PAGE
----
<b>Doyle, Rare Books, Autographs & Maps:</b> Lot 1036. Celebration of the Commencement of Work on Rapid Transit Railroad. March 24th 1900, one o'clock, City Hall Park, New York. $200 to $300.
    <b>Doyle, Rare Books, Autographs & Maps:</b> Lot 1005. 1955 Brooklyn Dodgers signed baseball including Jackie Robinson. $3,000 to $5,000.
  • <b>Swann Auction Galleries Apr 15:</b> Frances Palmer, <i>Battle of Buena Vista,</i> chromolithograph, New York, 1847. $4,000 to $6,000.
    <b>Swann Auction Galleries Apr 15:</b> Antonio Colmenero de Ledesma, the earliest publication concerned solely with chocolate, first edition, Madrid, 1631. $10,000 to $15,000.
    <b>Swann Auction Galleries Apr 15:</b> Romans Bernard, <i>An Exact View of the Late Battle at Charlestown, June 17th, 1775,</i> engraving, 1776. $40,000 to $60,000.
    <b>Swann Auction Galleries Apr 15:</b> <i>A Short Narrative of the Horrid Massacre in Boston,</i> English edition, London, 1770. $12,000 to $18,000.
    <b>Swann Auction Galleries Apr 15:</b> William Soule, <i>Lodge of the Plains Indians,</i> albumen print, 1872. $1,500 to $2,500.
    <b>Swann Auction Galleries Apr 15:</b> Manuscript document to enforce New York’s “Agreement of Non-Importation” during the heyday of the Sons of Liberty, New York, 1769. $10,000 to $15,000.
    <b>Swann Auction Galleries Apr 15:</b> Clarence Mackenzie, <i>Drummer Boy of the 13th Regiment of Brooklyn,</i> salt print with applied color, 1861. $3,000 to $4,000.
    <b>Swann Auction Galleries Apr 15:</b> Moses Lopez, <i>A Lunar Calendar,</i> first Jewish calendar published in America, Newport, RI, 1806. $3,000 to $4,000.
    <b>Swann Auction Galleries Apr 15:</b><br>The Book of Mormon, first edition, Palmyra, 1830. $30,000 to $40,000.
  • <center><b>Doyle<br>Stage & Screen<br>Auction April 28</b>
    <b>Doyle, Stage & Screen:</b> Lot 12. OKLAHOMA! Celeste Holm's vocal score for Oklahoma! inscribed by Richard Rodgers. $3,000 to $5,000.
    <b>Doyle, Stage & Screen:</b> Lot 20. WILSON, DOOLEY. Fine inscribed photograph to Celeste Holm with Casablanca reference. $2,000 to $3,000.
    <b>Doyle, Stage & Screen:</b> Lot 79. Original production script of the Broadway musical CATS with notes written by Claude Tessier. $600 to $900.
    <center><b>Doyle<br>Stage & Screen<br>Auction April 28</b>
    <b>Doyle, Stage & Screen:</b> Lot 139. STEPHEN SONDHEIM. Autographed musical manuscript signed for "Broadway Baby" from Follies. $500 to $800.
    <b>Doyle, Stage & Screen:</b> Lot 180.<br>Cecil Beaton. Headdress for Liza at the Ball, from My Fair Lady, circa 1962. $700 to $900.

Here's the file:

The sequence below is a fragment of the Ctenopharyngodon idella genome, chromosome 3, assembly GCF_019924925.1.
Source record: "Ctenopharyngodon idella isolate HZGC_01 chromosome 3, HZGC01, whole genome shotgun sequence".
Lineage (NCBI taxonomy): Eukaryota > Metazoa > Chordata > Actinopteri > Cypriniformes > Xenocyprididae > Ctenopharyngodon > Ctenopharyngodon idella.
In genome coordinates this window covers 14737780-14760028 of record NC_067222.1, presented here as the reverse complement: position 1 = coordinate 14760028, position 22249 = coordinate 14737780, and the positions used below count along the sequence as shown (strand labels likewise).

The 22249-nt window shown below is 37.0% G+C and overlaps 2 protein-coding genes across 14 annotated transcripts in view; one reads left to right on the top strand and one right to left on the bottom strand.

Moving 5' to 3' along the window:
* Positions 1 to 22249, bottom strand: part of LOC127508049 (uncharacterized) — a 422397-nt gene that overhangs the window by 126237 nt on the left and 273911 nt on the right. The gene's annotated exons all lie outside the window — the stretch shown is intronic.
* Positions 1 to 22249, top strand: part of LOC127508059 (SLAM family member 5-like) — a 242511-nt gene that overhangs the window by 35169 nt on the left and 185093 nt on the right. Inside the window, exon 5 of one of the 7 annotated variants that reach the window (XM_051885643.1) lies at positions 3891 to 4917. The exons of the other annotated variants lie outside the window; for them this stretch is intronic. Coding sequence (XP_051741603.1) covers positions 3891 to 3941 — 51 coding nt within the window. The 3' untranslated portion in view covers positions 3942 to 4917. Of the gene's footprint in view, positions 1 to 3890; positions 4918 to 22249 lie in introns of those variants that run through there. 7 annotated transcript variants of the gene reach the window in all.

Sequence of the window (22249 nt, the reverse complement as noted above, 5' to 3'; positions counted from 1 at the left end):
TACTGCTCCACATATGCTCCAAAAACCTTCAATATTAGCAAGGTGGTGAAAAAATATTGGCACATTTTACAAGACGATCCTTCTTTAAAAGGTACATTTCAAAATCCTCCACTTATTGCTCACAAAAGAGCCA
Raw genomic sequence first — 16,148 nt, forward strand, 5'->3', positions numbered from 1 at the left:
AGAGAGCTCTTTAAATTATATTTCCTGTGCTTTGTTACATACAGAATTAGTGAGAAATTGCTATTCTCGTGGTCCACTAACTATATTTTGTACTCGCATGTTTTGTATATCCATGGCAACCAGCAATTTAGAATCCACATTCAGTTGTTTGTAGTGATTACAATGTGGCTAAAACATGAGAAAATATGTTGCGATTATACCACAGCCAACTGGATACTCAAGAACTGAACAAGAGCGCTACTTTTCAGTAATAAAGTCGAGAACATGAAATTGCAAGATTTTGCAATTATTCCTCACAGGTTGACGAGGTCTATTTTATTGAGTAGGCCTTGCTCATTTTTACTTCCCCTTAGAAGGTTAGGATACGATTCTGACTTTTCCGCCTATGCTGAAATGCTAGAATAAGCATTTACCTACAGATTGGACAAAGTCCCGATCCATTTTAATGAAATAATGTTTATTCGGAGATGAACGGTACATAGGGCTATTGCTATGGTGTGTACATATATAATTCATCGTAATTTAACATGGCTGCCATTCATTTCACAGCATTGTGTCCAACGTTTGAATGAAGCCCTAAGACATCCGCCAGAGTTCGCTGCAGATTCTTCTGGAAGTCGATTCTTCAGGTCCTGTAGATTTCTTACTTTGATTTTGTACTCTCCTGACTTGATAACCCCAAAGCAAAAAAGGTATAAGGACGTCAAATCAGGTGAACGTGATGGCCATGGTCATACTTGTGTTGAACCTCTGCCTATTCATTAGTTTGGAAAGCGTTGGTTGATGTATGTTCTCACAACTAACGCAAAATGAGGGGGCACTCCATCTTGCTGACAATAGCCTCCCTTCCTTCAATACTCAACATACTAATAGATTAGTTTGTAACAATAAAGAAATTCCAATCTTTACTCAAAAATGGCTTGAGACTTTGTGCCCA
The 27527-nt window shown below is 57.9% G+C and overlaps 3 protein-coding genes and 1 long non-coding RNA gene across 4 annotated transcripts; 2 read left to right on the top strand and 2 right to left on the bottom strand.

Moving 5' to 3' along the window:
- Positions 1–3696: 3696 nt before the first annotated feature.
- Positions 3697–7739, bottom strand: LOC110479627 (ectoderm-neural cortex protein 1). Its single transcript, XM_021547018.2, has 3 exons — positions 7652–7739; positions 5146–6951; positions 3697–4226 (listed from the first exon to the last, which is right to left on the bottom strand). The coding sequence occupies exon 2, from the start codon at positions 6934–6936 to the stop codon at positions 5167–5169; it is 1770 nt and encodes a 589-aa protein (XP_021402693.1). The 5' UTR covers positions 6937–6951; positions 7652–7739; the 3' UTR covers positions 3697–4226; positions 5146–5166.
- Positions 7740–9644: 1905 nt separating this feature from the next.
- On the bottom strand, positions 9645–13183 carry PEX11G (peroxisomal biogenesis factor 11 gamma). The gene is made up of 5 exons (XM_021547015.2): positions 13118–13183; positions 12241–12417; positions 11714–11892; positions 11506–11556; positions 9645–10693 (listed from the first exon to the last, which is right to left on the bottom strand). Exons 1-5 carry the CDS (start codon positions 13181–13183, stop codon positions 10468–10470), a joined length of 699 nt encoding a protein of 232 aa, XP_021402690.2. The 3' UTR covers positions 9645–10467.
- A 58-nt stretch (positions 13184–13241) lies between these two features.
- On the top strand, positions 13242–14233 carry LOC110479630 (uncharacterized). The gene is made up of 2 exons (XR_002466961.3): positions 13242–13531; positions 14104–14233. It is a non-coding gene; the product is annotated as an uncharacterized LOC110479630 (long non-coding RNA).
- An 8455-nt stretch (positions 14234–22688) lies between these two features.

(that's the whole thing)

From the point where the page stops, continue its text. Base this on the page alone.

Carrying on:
<b>Doyle, Stage & Screen:</b> Lot 177.<br>Cecil Beaton. Set Design for The Gainsborough Girls, 1951. $2,000 to $3,000.
  • <b>Old World Auctions (April 28):</b><br>Lot 54. Fanciful engraving of earth's interior with magma core and errupting volcanoes (1682). $1500 to $1800.
    <b>Old World Auctions (April 28):</b><br>Lot 165. Rare state of Jefferys' influential map of New England in contemporary color (1755). $8000 to $9500.
    <b>Old World Auctions (April 28):</b><br>Lot 177. Mouzon's foundation map of the Carolinas (1775). $10000 to $13000.
    <b>Old World Auctions (April 28):</b><br>Lot 183. Very rare first state of De Fer's map of the Lower Mississippi Valley (1715). $20000 to $25000.
    <b>Old World Auctions (April 28):</b><br>Lot 253. Scarce Scottish edition based on Ellicott's plan of Washington, D.C. (1796). $2400 to $3000.
    <b>Old World Auctions (April 28):</b><br>Lot 313. Stunning view of Philadelphia by John Bachmann (1850). $3250 to $4250.
    <b>Old World Auctions (April 28):</b><br>Lot 338. Rare Civil War map based on Bucholtz map of Virginia (1862). $9500 to $12000.
    <b>Old World Auctions (April 28):</b><br>Lot 667. First map to accurately show Luzon in Philippines (1590). $6000 to $7500.
    <b>Old World Auctions (April 28):</b><br>Lot 682. Rare map of Shanghai International Settlement published just after WWI (1918). $7000 to $9000.
    <b>Old World Auctions (April 28):</b><br>Lot 738. Coronelli's superb map of the Pacific showing the Island of California (1697) Est. $2400 - $3000
    <b>Old World Auctions (April 28):</b><br>Lot 743. A cornerstone piece in the mapping of Australia and New Zealand (1726) Est. $6000 - $7500
    <b>Old World Auctions (April 28):</b><br>Lot 781. An uncommon signature during Jefferson's Governorship of Virginia (1779) Est. $9500 - $11000
  • <center><b>Sotheby’s<br>Collection of a Connoisseur:<br>History in Manuscript, Part 2<br>27 April 2021</b>
    <b>Sotheby’s, through Apr. 27:</b><br>Ronald Reagan. Series of 37 letters to Senator George Murphy, and related material, 1968-90. £50,000 to £70,000.
    <b>Sotheby’s, through Apr. 27:</b><br>Chaim Weizmann. Autograph letter signed, to General Sir Gilbert Clayton, 6 September 1918. £20,000 to £30,000.
    <b>Sotheby’s, through Apr. 27:</b><br>Sir Winston Churchill. Autograph letter signed, to Pamela, Lady Lytton, 1942. £20,000 to $30,000.
    <center><b>Sotheby’s<br>Collection of a Connoisseur:<br>History in Manuscript, Part 2<br>27 April 2021</b>
    <b>Sotheby’s, through Apr. 27:</b><br>Oscar Wilde. Five autograph letters signed, to Alsager Vian, 1887. £15,000 to £20,000.
    <b>Sotheby’s, through Apr. 27:</b><br>Napoleon I. Letter signed to Admiral Ganteaume, ordering the invasion of England, 22 August 1805. £10,000 to £15,000.
    <b>Sotheby’s, through Apr. 27:</b><br>Horatio, Viscount Nelson, and Emma Hamilton. Two autograph letter signed, to Catherine and George Matcham, 1805. £6,000 to £8,000.